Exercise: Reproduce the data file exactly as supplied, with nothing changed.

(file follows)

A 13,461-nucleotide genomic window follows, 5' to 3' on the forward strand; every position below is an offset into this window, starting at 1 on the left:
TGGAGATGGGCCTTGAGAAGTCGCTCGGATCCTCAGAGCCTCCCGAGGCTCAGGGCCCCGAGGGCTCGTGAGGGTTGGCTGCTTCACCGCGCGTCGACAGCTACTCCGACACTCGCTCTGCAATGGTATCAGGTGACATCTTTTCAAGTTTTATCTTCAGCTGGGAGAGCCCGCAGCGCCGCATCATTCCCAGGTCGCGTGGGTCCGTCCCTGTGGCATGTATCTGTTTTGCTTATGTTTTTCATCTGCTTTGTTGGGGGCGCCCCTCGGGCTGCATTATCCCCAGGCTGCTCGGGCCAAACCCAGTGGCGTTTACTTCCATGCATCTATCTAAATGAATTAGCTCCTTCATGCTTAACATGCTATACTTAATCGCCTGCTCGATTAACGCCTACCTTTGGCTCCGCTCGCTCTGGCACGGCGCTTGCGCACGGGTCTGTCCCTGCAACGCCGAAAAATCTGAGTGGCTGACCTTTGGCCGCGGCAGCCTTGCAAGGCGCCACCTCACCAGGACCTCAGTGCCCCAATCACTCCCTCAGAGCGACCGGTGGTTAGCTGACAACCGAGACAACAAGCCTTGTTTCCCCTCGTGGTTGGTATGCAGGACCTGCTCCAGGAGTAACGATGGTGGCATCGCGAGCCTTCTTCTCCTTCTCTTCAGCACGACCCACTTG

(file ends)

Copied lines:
A 13,461-nucleotide genomic window follows, 5' to 3' on the forward strand; every position below is an offset into this window, starting at 1 on the left:
TGGAGATGGGCCTTGAGAAGTCGCTCGGATCCTCAGAGCCTCCCGAGGCTCAGGGCCCCGAGGGCTCGTGAGGGTTGGCTGCTTCACCGCGCGTCGACAGCTACTCCGACACTCGCTCTGCAATGGTATCAGGTGACATCTTTTCAAGTTTTATCTTCAGCTGGGAGAGCCCGCAGCGCCGCATCATTCCCAGGTCGCGTGGGTCCGTCCCTGTGGCATGTATCTGTTTTGCTTATGTTTTTCATCTGCTTTGTTGGGGGCGCCCCTCGGGCTGCATTATCCCCAGGCTGCTCGGGCCAAACCCAGTGGCGTTTACTTCCATGCATCTATCTAAATGAATTAGCTCCTTCATGCTTAACATGCTATACTTAATCGCCTGCTCGATTAACGCCTACCTTTGGCTCCGCTCGCTCTGGCACGGCGCTTGCGCACGGGTCTGTCCCTGCAACGCCGAAAAATCTGAGTGGCTGACCTTTGGCCGCGGCAGCCTTGCAAGGCGCCACCTCACCAGGACCTCAGTGCCCCAATCACTCCCTCAGAGCGACCGGTGGTTAGCTGACAACCGAGACAACAAGCCTTGTTTCCCCTCGTGGTTGGTATGCAGGACCTGCTCCAGGAGTAACGATGGTGGCATCGCGAGCCTTCTTCTCCTTCTCTTCAGCACGACCCACTTG